For the Adherent of Pop Culture
Adventures of Jack Burton ] Back to the Future ] Battlestar Galactica ] Buckaroo Banzai ] Cliffhangers! ] Earth 2 ] The Expendables ] Firefly/Serenity ] The Fly ] Galaxy Quest ] Indiana Jones ] Jurassic Park ] Land of the Lost ] Lost in Space ] The Matrix ] The Mummy/The Scorpion King ] The Prisoner ] Sapphire & Steel ] Snake Plissken Chronicles ] Star Trek ] Terminator ] The Thing ] Total Recall ] Tron ] Twin Peaks ] UFO ] V the series ] Valley of the Dinosaurs ] Waterworld ] PopApostle Home ] Links ] Privacy ]

Jurassic Park: Dangerous Games #2

Reviewed by Patrick Hayes aka PatBorg

The covers: One cover done twice. Cover A is by Jeff Zornow, showing Page 2 from a different perspective: Doctor Frances White surrounded by her loyal pack of raptors. The feathered raptors look really great, very Arthur Adams-like (a good compliment!), but the good doctor looks a little real in the face than the beasts about her. Still, the rest of the art is good. Cover RI is an uncolored version of A (Editors Tom Waltz and Bobby Curnow, who's coloring the covers? Studio C-10?), and it looks good, but I prefer the colored cover. Overall grades: A A, RI B+

The story: Written by Erik Bear, with Story Consultant Greg Bear, the story is an improvement over the previous issue the the inclusion of Dr. White, whose reveal and backstory make up the first six pages. She is a much more interesting and complex character than protagonist Daniel Espinoza. The human antagonists begin their title play, while Pages 11 - 15 occur. These five pages contain one of the silliest things I've ever seen a dinosaur do. It baffles everything I know about the beasts. I know that this event is supposed to be spiritual for White, but c'mon, Mr. Bear! Really? The ending has a good cliffhanger (two for two, for those keeping count), but the visual killed any suspense for me. Overall grade: B-

The art: Manga Park continues under the pencils of Jorge Jimenez. Pages 1 and 2 are good, but Page 3 is an odd layout: panels two and three should have been joined to avoid the contrasting height issues; panel three--do we need that focus?--and I don't mean the fire; panel four, fine; and panel five, what the heck? This action rates a full third of the entire page? No, it does not. This final panel seems to be stretching out the action before the backstory begins. The Doctor's flashback is good, more so if you like T & A. Speaking of which, does panel three on Page 7 have subliminal overtones? Because in panel five that baby dino is suddenly elsewhere and her legs are closed. And what's the focus on Page 11? I'll give you a guess, no, wait, two. The new antagonist appears and looks right out of Jump Magazine. I wanted a splash page for what occurs on Page 14, but the continual small panels destroy any chance of grandeur or true emotion that the story was trying to elicit. Pages 17 - 20 are really solid action scenes that happily evoke the goosebumps of the films, and for them I was very, very pleased. However, the last panel on Page 22 is so humorous in its rendering, how is anyone supposed to take this threat seriously? I liked more of this issue that the first, and when Jimenez's art works, it's decent, but with the ridiculous T & A, odd panel focus, and lack of WOW factor, Mr. Jimenez isn't making me thrilled. Overall grade: C-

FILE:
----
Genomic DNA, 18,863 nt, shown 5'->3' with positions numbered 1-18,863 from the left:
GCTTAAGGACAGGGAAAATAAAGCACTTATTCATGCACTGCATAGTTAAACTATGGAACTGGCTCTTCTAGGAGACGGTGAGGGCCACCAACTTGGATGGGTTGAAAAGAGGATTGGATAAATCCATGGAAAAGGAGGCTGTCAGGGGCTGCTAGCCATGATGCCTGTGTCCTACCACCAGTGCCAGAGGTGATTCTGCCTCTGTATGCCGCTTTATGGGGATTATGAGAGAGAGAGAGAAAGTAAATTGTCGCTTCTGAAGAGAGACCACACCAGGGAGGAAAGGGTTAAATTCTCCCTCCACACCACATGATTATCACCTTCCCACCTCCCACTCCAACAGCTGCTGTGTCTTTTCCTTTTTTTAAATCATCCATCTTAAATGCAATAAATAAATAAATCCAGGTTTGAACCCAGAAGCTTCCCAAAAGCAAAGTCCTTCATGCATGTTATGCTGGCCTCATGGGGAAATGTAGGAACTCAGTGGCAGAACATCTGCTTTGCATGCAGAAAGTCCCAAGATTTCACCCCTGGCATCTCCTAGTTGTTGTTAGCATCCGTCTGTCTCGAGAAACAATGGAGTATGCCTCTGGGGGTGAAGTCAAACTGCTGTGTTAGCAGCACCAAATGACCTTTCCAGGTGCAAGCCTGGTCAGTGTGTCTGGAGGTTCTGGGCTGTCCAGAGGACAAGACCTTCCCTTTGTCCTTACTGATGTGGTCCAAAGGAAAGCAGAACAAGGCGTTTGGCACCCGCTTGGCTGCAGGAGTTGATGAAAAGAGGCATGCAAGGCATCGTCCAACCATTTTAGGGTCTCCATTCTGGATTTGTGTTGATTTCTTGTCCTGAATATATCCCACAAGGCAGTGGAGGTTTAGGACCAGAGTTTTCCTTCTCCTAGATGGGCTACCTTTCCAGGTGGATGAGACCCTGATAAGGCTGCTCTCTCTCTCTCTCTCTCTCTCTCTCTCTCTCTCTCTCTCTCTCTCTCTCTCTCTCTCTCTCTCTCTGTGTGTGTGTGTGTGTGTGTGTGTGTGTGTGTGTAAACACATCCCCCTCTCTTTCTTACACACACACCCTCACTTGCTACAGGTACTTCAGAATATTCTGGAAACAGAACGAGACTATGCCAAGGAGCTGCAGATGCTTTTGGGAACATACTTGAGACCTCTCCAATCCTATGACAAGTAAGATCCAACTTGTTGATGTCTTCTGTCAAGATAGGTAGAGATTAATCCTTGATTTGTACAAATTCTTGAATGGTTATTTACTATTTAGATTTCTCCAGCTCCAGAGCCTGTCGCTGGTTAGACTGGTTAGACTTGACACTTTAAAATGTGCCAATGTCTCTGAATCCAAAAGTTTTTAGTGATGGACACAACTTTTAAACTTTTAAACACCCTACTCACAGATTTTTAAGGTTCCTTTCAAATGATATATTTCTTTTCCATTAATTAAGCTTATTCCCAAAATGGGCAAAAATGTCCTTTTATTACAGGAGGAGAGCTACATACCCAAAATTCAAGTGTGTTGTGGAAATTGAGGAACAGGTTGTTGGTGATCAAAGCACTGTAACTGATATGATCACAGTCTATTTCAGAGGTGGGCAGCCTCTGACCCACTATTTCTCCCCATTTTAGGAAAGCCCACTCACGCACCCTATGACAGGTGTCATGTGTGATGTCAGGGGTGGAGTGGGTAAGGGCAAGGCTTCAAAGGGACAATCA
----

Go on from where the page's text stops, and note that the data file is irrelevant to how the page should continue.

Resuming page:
The colors: Also a slight improvement this time out, Studio C-10 doesn't drown in the book in so many drab colors (browns and olives) because White's red hair and matching 'saurs brighten things up, though Pages 12 - 16 do return to dullness. Thankfully the many sound effects provide opportunities to put some zest into Pages 17 - 20. Overall grade: C+

The lettering: Shawn Lee gets to run wild and he works every opportunity wonderfully. Pages 17 - 20 are just outright fun because of his work. Overall grade: A

The final line: Things are improving, but slower than a prehistoric era. Overall grade: C

Jurassic Park Episode Studies